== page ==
A powerful investigation into the world of extremism and redemption, from TIME journalist and author of Cast Away.
What makes an extremist? From obscure cults to revolutionary movements, people have always been seduced by fringe beliefs. And in today's deeply divided world, more people than ever are drawn to polarising ideologies. All too often we simply condemn those whose positions offend us, instead of trying to understand what draws people to the far edges of society -- and what can pull them back again.
In Far Out, we meet eight people from across religious, ideological, and national divides who found themselves drawn to radical beliefs, including a young man who became the face of white supremacy in Trump-era America, a Norwegian woman sucked into a revolutionary conspiracy in the 1980s, a schoolboy who left Britain to fight in Syria, and an Australian from the far-left Antifa movement.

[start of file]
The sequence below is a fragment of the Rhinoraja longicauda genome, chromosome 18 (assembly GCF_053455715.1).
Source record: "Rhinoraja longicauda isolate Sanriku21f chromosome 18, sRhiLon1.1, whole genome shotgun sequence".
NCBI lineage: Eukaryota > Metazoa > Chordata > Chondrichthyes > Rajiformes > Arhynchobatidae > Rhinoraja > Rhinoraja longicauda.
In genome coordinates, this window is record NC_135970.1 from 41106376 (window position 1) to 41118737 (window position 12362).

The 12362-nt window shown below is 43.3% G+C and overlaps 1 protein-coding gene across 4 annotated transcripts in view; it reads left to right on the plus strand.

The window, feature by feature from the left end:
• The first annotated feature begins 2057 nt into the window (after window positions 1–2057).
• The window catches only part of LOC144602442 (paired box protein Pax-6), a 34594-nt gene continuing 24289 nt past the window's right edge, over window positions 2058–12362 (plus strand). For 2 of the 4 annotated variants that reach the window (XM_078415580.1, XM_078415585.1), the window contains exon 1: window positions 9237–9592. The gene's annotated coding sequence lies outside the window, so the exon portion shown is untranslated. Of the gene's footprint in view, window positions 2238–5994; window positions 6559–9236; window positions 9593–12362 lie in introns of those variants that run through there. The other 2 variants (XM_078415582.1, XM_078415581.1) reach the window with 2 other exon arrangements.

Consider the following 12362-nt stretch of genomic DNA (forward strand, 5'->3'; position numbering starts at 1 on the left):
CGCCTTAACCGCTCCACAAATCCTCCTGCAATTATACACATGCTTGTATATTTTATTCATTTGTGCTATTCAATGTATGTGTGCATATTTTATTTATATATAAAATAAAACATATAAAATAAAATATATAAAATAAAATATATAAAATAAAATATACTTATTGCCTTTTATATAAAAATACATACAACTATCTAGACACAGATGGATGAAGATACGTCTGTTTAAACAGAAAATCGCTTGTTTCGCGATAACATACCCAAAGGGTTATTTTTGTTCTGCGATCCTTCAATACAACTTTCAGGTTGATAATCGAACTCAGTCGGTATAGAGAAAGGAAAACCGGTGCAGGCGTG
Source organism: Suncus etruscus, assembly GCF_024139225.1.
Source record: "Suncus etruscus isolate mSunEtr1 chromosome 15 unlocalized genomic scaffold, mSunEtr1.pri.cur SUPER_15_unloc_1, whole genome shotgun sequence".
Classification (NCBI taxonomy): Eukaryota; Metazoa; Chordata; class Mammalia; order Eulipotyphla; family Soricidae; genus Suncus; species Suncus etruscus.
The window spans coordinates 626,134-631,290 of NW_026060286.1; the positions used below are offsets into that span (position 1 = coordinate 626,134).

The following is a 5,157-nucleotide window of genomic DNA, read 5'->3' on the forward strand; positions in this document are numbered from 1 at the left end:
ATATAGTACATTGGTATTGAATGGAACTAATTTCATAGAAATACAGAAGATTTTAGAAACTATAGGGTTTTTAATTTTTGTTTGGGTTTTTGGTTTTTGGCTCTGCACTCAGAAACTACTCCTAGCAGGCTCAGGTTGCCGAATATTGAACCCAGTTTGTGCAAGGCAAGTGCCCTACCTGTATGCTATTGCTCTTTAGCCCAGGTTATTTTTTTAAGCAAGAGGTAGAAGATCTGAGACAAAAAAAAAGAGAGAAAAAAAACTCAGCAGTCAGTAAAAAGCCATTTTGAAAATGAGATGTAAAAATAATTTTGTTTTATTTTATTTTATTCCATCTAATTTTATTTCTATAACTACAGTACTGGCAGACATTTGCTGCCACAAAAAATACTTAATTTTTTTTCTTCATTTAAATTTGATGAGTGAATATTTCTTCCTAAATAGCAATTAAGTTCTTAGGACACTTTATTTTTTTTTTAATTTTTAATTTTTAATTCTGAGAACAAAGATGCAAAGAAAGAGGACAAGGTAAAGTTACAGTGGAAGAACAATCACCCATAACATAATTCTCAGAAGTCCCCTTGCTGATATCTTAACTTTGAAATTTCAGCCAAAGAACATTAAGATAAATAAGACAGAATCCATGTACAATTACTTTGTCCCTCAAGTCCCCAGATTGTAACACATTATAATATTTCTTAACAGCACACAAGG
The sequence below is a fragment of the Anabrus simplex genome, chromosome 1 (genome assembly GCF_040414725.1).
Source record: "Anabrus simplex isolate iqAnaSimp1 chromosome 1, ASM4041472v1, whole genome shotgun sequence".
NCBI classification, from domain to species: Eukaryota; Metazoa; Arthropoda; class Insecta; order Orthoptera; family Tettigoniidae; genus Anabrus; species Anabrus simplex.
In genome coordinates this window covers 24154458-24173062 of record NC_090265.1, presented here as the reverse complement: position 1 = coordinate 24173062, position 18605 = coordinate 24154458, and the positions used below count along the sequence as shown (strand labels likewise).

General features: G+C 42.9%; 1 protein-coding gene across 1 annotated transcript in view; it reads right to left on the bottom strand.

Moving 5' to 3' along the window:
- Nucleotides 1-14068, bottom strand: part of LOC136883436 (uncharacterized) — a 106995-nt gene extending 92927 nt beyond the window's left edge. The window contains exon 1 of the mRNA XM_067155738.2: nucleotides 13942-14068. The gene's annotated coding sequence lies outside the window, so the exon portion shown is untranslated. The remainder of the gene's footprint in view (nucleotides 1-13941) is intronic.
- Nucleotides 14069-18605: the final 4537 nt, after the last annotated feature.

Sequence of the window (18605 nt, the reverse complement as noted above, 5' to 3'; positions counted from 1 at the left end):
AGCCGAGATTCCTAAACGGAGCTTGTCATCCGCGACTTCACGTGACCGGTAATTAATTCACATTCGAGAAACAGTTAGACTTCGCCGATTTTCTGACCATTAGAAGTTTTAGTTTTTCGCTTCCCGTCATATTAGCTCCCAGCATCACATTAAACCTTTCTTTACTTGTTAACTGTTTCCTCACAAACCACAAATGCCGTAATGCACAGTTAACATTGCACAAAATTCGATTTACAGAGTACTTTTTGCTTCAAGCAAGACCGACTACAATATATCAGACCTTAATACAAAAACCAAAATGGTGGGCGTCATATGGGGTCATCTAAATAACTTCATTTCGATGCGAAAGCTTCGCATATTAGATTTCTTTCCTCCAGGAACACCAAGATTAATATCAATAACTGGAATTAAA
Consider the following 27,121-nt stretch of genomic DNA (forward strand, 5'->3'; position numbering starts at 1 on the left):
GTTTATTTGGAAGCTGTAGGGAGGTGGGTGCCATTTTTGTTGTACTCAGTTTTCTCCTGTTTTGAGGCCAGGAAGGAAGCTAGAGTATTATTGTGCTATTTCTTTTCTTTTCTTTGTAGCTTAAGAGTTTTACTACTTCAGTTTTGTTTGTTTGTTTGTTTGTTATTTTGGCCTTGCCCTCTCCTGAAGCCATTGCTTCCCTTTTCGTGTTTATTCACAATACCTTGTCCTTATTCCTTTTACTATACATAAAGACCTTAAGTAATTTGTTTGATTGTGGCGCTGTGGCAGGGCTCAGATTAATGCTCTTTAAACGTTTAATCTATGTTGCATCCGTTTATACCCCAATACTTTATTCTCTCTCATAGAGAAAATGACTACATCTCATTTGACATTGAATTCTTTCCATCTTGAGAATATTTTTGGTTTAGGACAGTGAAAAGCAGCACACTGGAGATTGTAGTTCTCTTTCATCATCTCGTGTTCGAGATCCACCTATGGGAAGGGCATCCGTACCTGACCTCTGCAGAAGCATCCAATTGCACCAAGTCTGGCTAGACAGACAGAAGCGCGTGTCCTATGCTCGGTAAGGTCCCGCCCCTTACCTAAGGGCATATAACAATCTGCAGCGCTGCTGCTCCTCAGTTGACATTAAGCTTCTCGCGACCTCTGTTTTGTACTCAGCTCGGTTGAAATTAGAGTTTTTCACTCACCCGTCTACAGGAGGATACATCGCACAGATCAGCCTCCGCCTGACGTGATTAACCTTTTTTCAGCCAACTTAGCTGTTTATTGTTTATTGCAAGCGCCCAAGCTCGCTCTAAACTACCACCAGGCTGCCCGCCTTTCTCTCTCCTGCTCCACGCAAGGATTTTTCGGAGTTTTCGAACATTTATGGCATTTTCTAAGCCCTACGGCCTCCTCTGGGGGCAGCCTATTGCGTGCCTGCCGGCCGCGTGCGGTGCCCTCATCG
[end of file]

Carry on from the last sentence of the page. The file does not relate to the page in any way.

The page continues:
By immersing us in their stories, McDonald-Gibson challenges our ideas of who or what an extremist is, and shows us not only what we can do to prevent extremism in the future, but how we can start healing the rifts in our world today.
CHARLOTTE MCDONALD-GIBSON is an author, journalist and public commentator with 20 years' experience reporting from three continents for the international media. Her first book, Cast Away: Stories of Survival from Europe's Refugee Crisis (Granta 2016), was a finalist for the New York Public Library's Helen Bernstein Book Award for Excellence in Journalism, and her writing has appeared in publications including TIME, the New York Times, the Independent, the Guardian, Newsweek and the Irish Times.
Literature & literary studies
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